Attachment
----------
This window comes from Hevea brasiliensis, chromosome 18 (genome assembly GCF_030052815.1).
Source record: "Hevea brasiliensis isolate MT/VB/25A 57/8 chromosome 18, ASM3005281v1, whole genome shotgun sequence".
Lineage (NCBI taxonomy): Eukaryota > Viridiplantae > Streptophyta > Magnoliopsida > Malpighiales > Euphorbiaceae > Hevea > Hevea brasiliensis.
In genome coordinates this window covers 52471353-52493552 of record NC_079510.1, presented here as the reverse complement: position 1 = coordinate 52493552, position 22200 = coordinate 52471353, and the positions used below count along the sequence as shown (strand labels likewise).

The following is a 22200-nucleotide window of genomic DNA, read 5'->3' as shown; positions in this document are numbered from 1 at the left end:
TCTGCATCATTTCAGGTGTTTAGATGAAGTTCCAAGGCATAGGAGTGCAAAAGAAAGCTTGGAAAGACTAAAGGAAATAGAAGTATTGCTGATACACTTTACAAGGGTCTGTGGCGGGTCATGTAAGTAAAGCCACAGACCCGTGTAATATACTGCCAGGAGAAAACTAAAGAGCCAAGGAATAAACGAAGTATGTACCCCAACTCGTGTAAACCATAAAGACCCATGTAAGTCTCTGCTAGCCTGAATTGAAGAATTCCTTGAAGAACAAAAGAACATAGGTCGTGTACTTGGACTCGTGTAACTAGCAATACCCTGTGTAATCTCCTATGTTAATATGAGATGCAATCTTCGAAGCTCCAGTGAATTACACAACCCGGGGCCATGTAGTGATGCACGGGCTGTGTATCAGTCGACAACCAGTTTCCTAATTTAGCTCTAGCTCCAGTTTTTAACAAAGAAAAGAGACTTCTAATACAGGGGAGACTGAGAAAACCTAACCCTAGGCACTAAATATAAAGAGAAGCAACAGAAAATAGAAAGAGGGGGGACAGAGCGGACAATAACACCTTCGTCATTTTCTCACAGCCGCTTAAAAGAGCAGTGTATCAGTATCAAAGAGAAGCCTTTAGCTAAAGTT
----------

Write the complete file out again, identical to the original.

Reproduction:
This window comes from Hevea brasiliensis, chromosome 18 (genome assembly GCF_030052815.1).
Source record: "Hevea brasiliensis isolate MT/VB/25A 57/8 chromosome 18, ASM3005281v1, whole genome shotgun sequence".
Lineage (NCBI taxonomy): Eukaryota > Viridiplantae > Streptophyta > Magnoliopsida > Malpighiales > Euphorbiaceae > Hevea > Hevea brasiliensis.
In genome coordinates this window covers 52471353-52493552 of record NC_079510.1, presented here as the reverse complement: position 1 = coordinate 52493552, position 22200 = coordinate 52471353, and the positions used below count along the sequence as shown (strand labels likewise).

The following is a 22200-nucleotide window of genomic DNA, read 5'->3' as shown; positions in this document are numbered from 1 at the left end:
TCTGCATCATTTCAGGTGTTTAGATGAAGTTCCAAGGCATAGGAGTGCAAAAGAAAGCTTGGAAAGACTAAAGGAAATAGAAGTATTGCTGATACACTTTACAAGGGTCTGTGGCGGGTCATGTAAGTAAAGCCACAGACCCGTGTAATATACTGCCAGGAGAAAACTAAAGAGCCAAGGAATAAACGAAGTATGTACCCCAACTCGTGTAAACCATAAAGACCCATGTAAGTCTCTGCTAGCCTGAATTGAAGAATTCCTTGAAGAACAAAAGAACATAGGTCGTGTACTTGGACTCGTGTAACTAGCAATACCCTGTGTAATCTCCTATGTTAATATGAGATGCAATCTTCGAAGCTCCAGTGAATTACACAACCCGGGGCCATGTAGTGATGCACGGGCTGTGTATCAGTCGACAACCAGTTTCCTAATTTAGCTCTAGCTCCAGTTTTTAACAAAGAAAAGAGACTTCTAATACAGGGGAGACTGAGAAAACCTAACCCTAGGCACTAAATATAAAGAGAAGCAACAGAAAATAGAAAGAGGGGGGACAGAGCGGACAATAACACCTTCGTCATTTTCTCACAGCCGCTTAAAAGAGCAGTGTATCAGTATCAAAGAGAAGCCTTTAGCTAAAGTT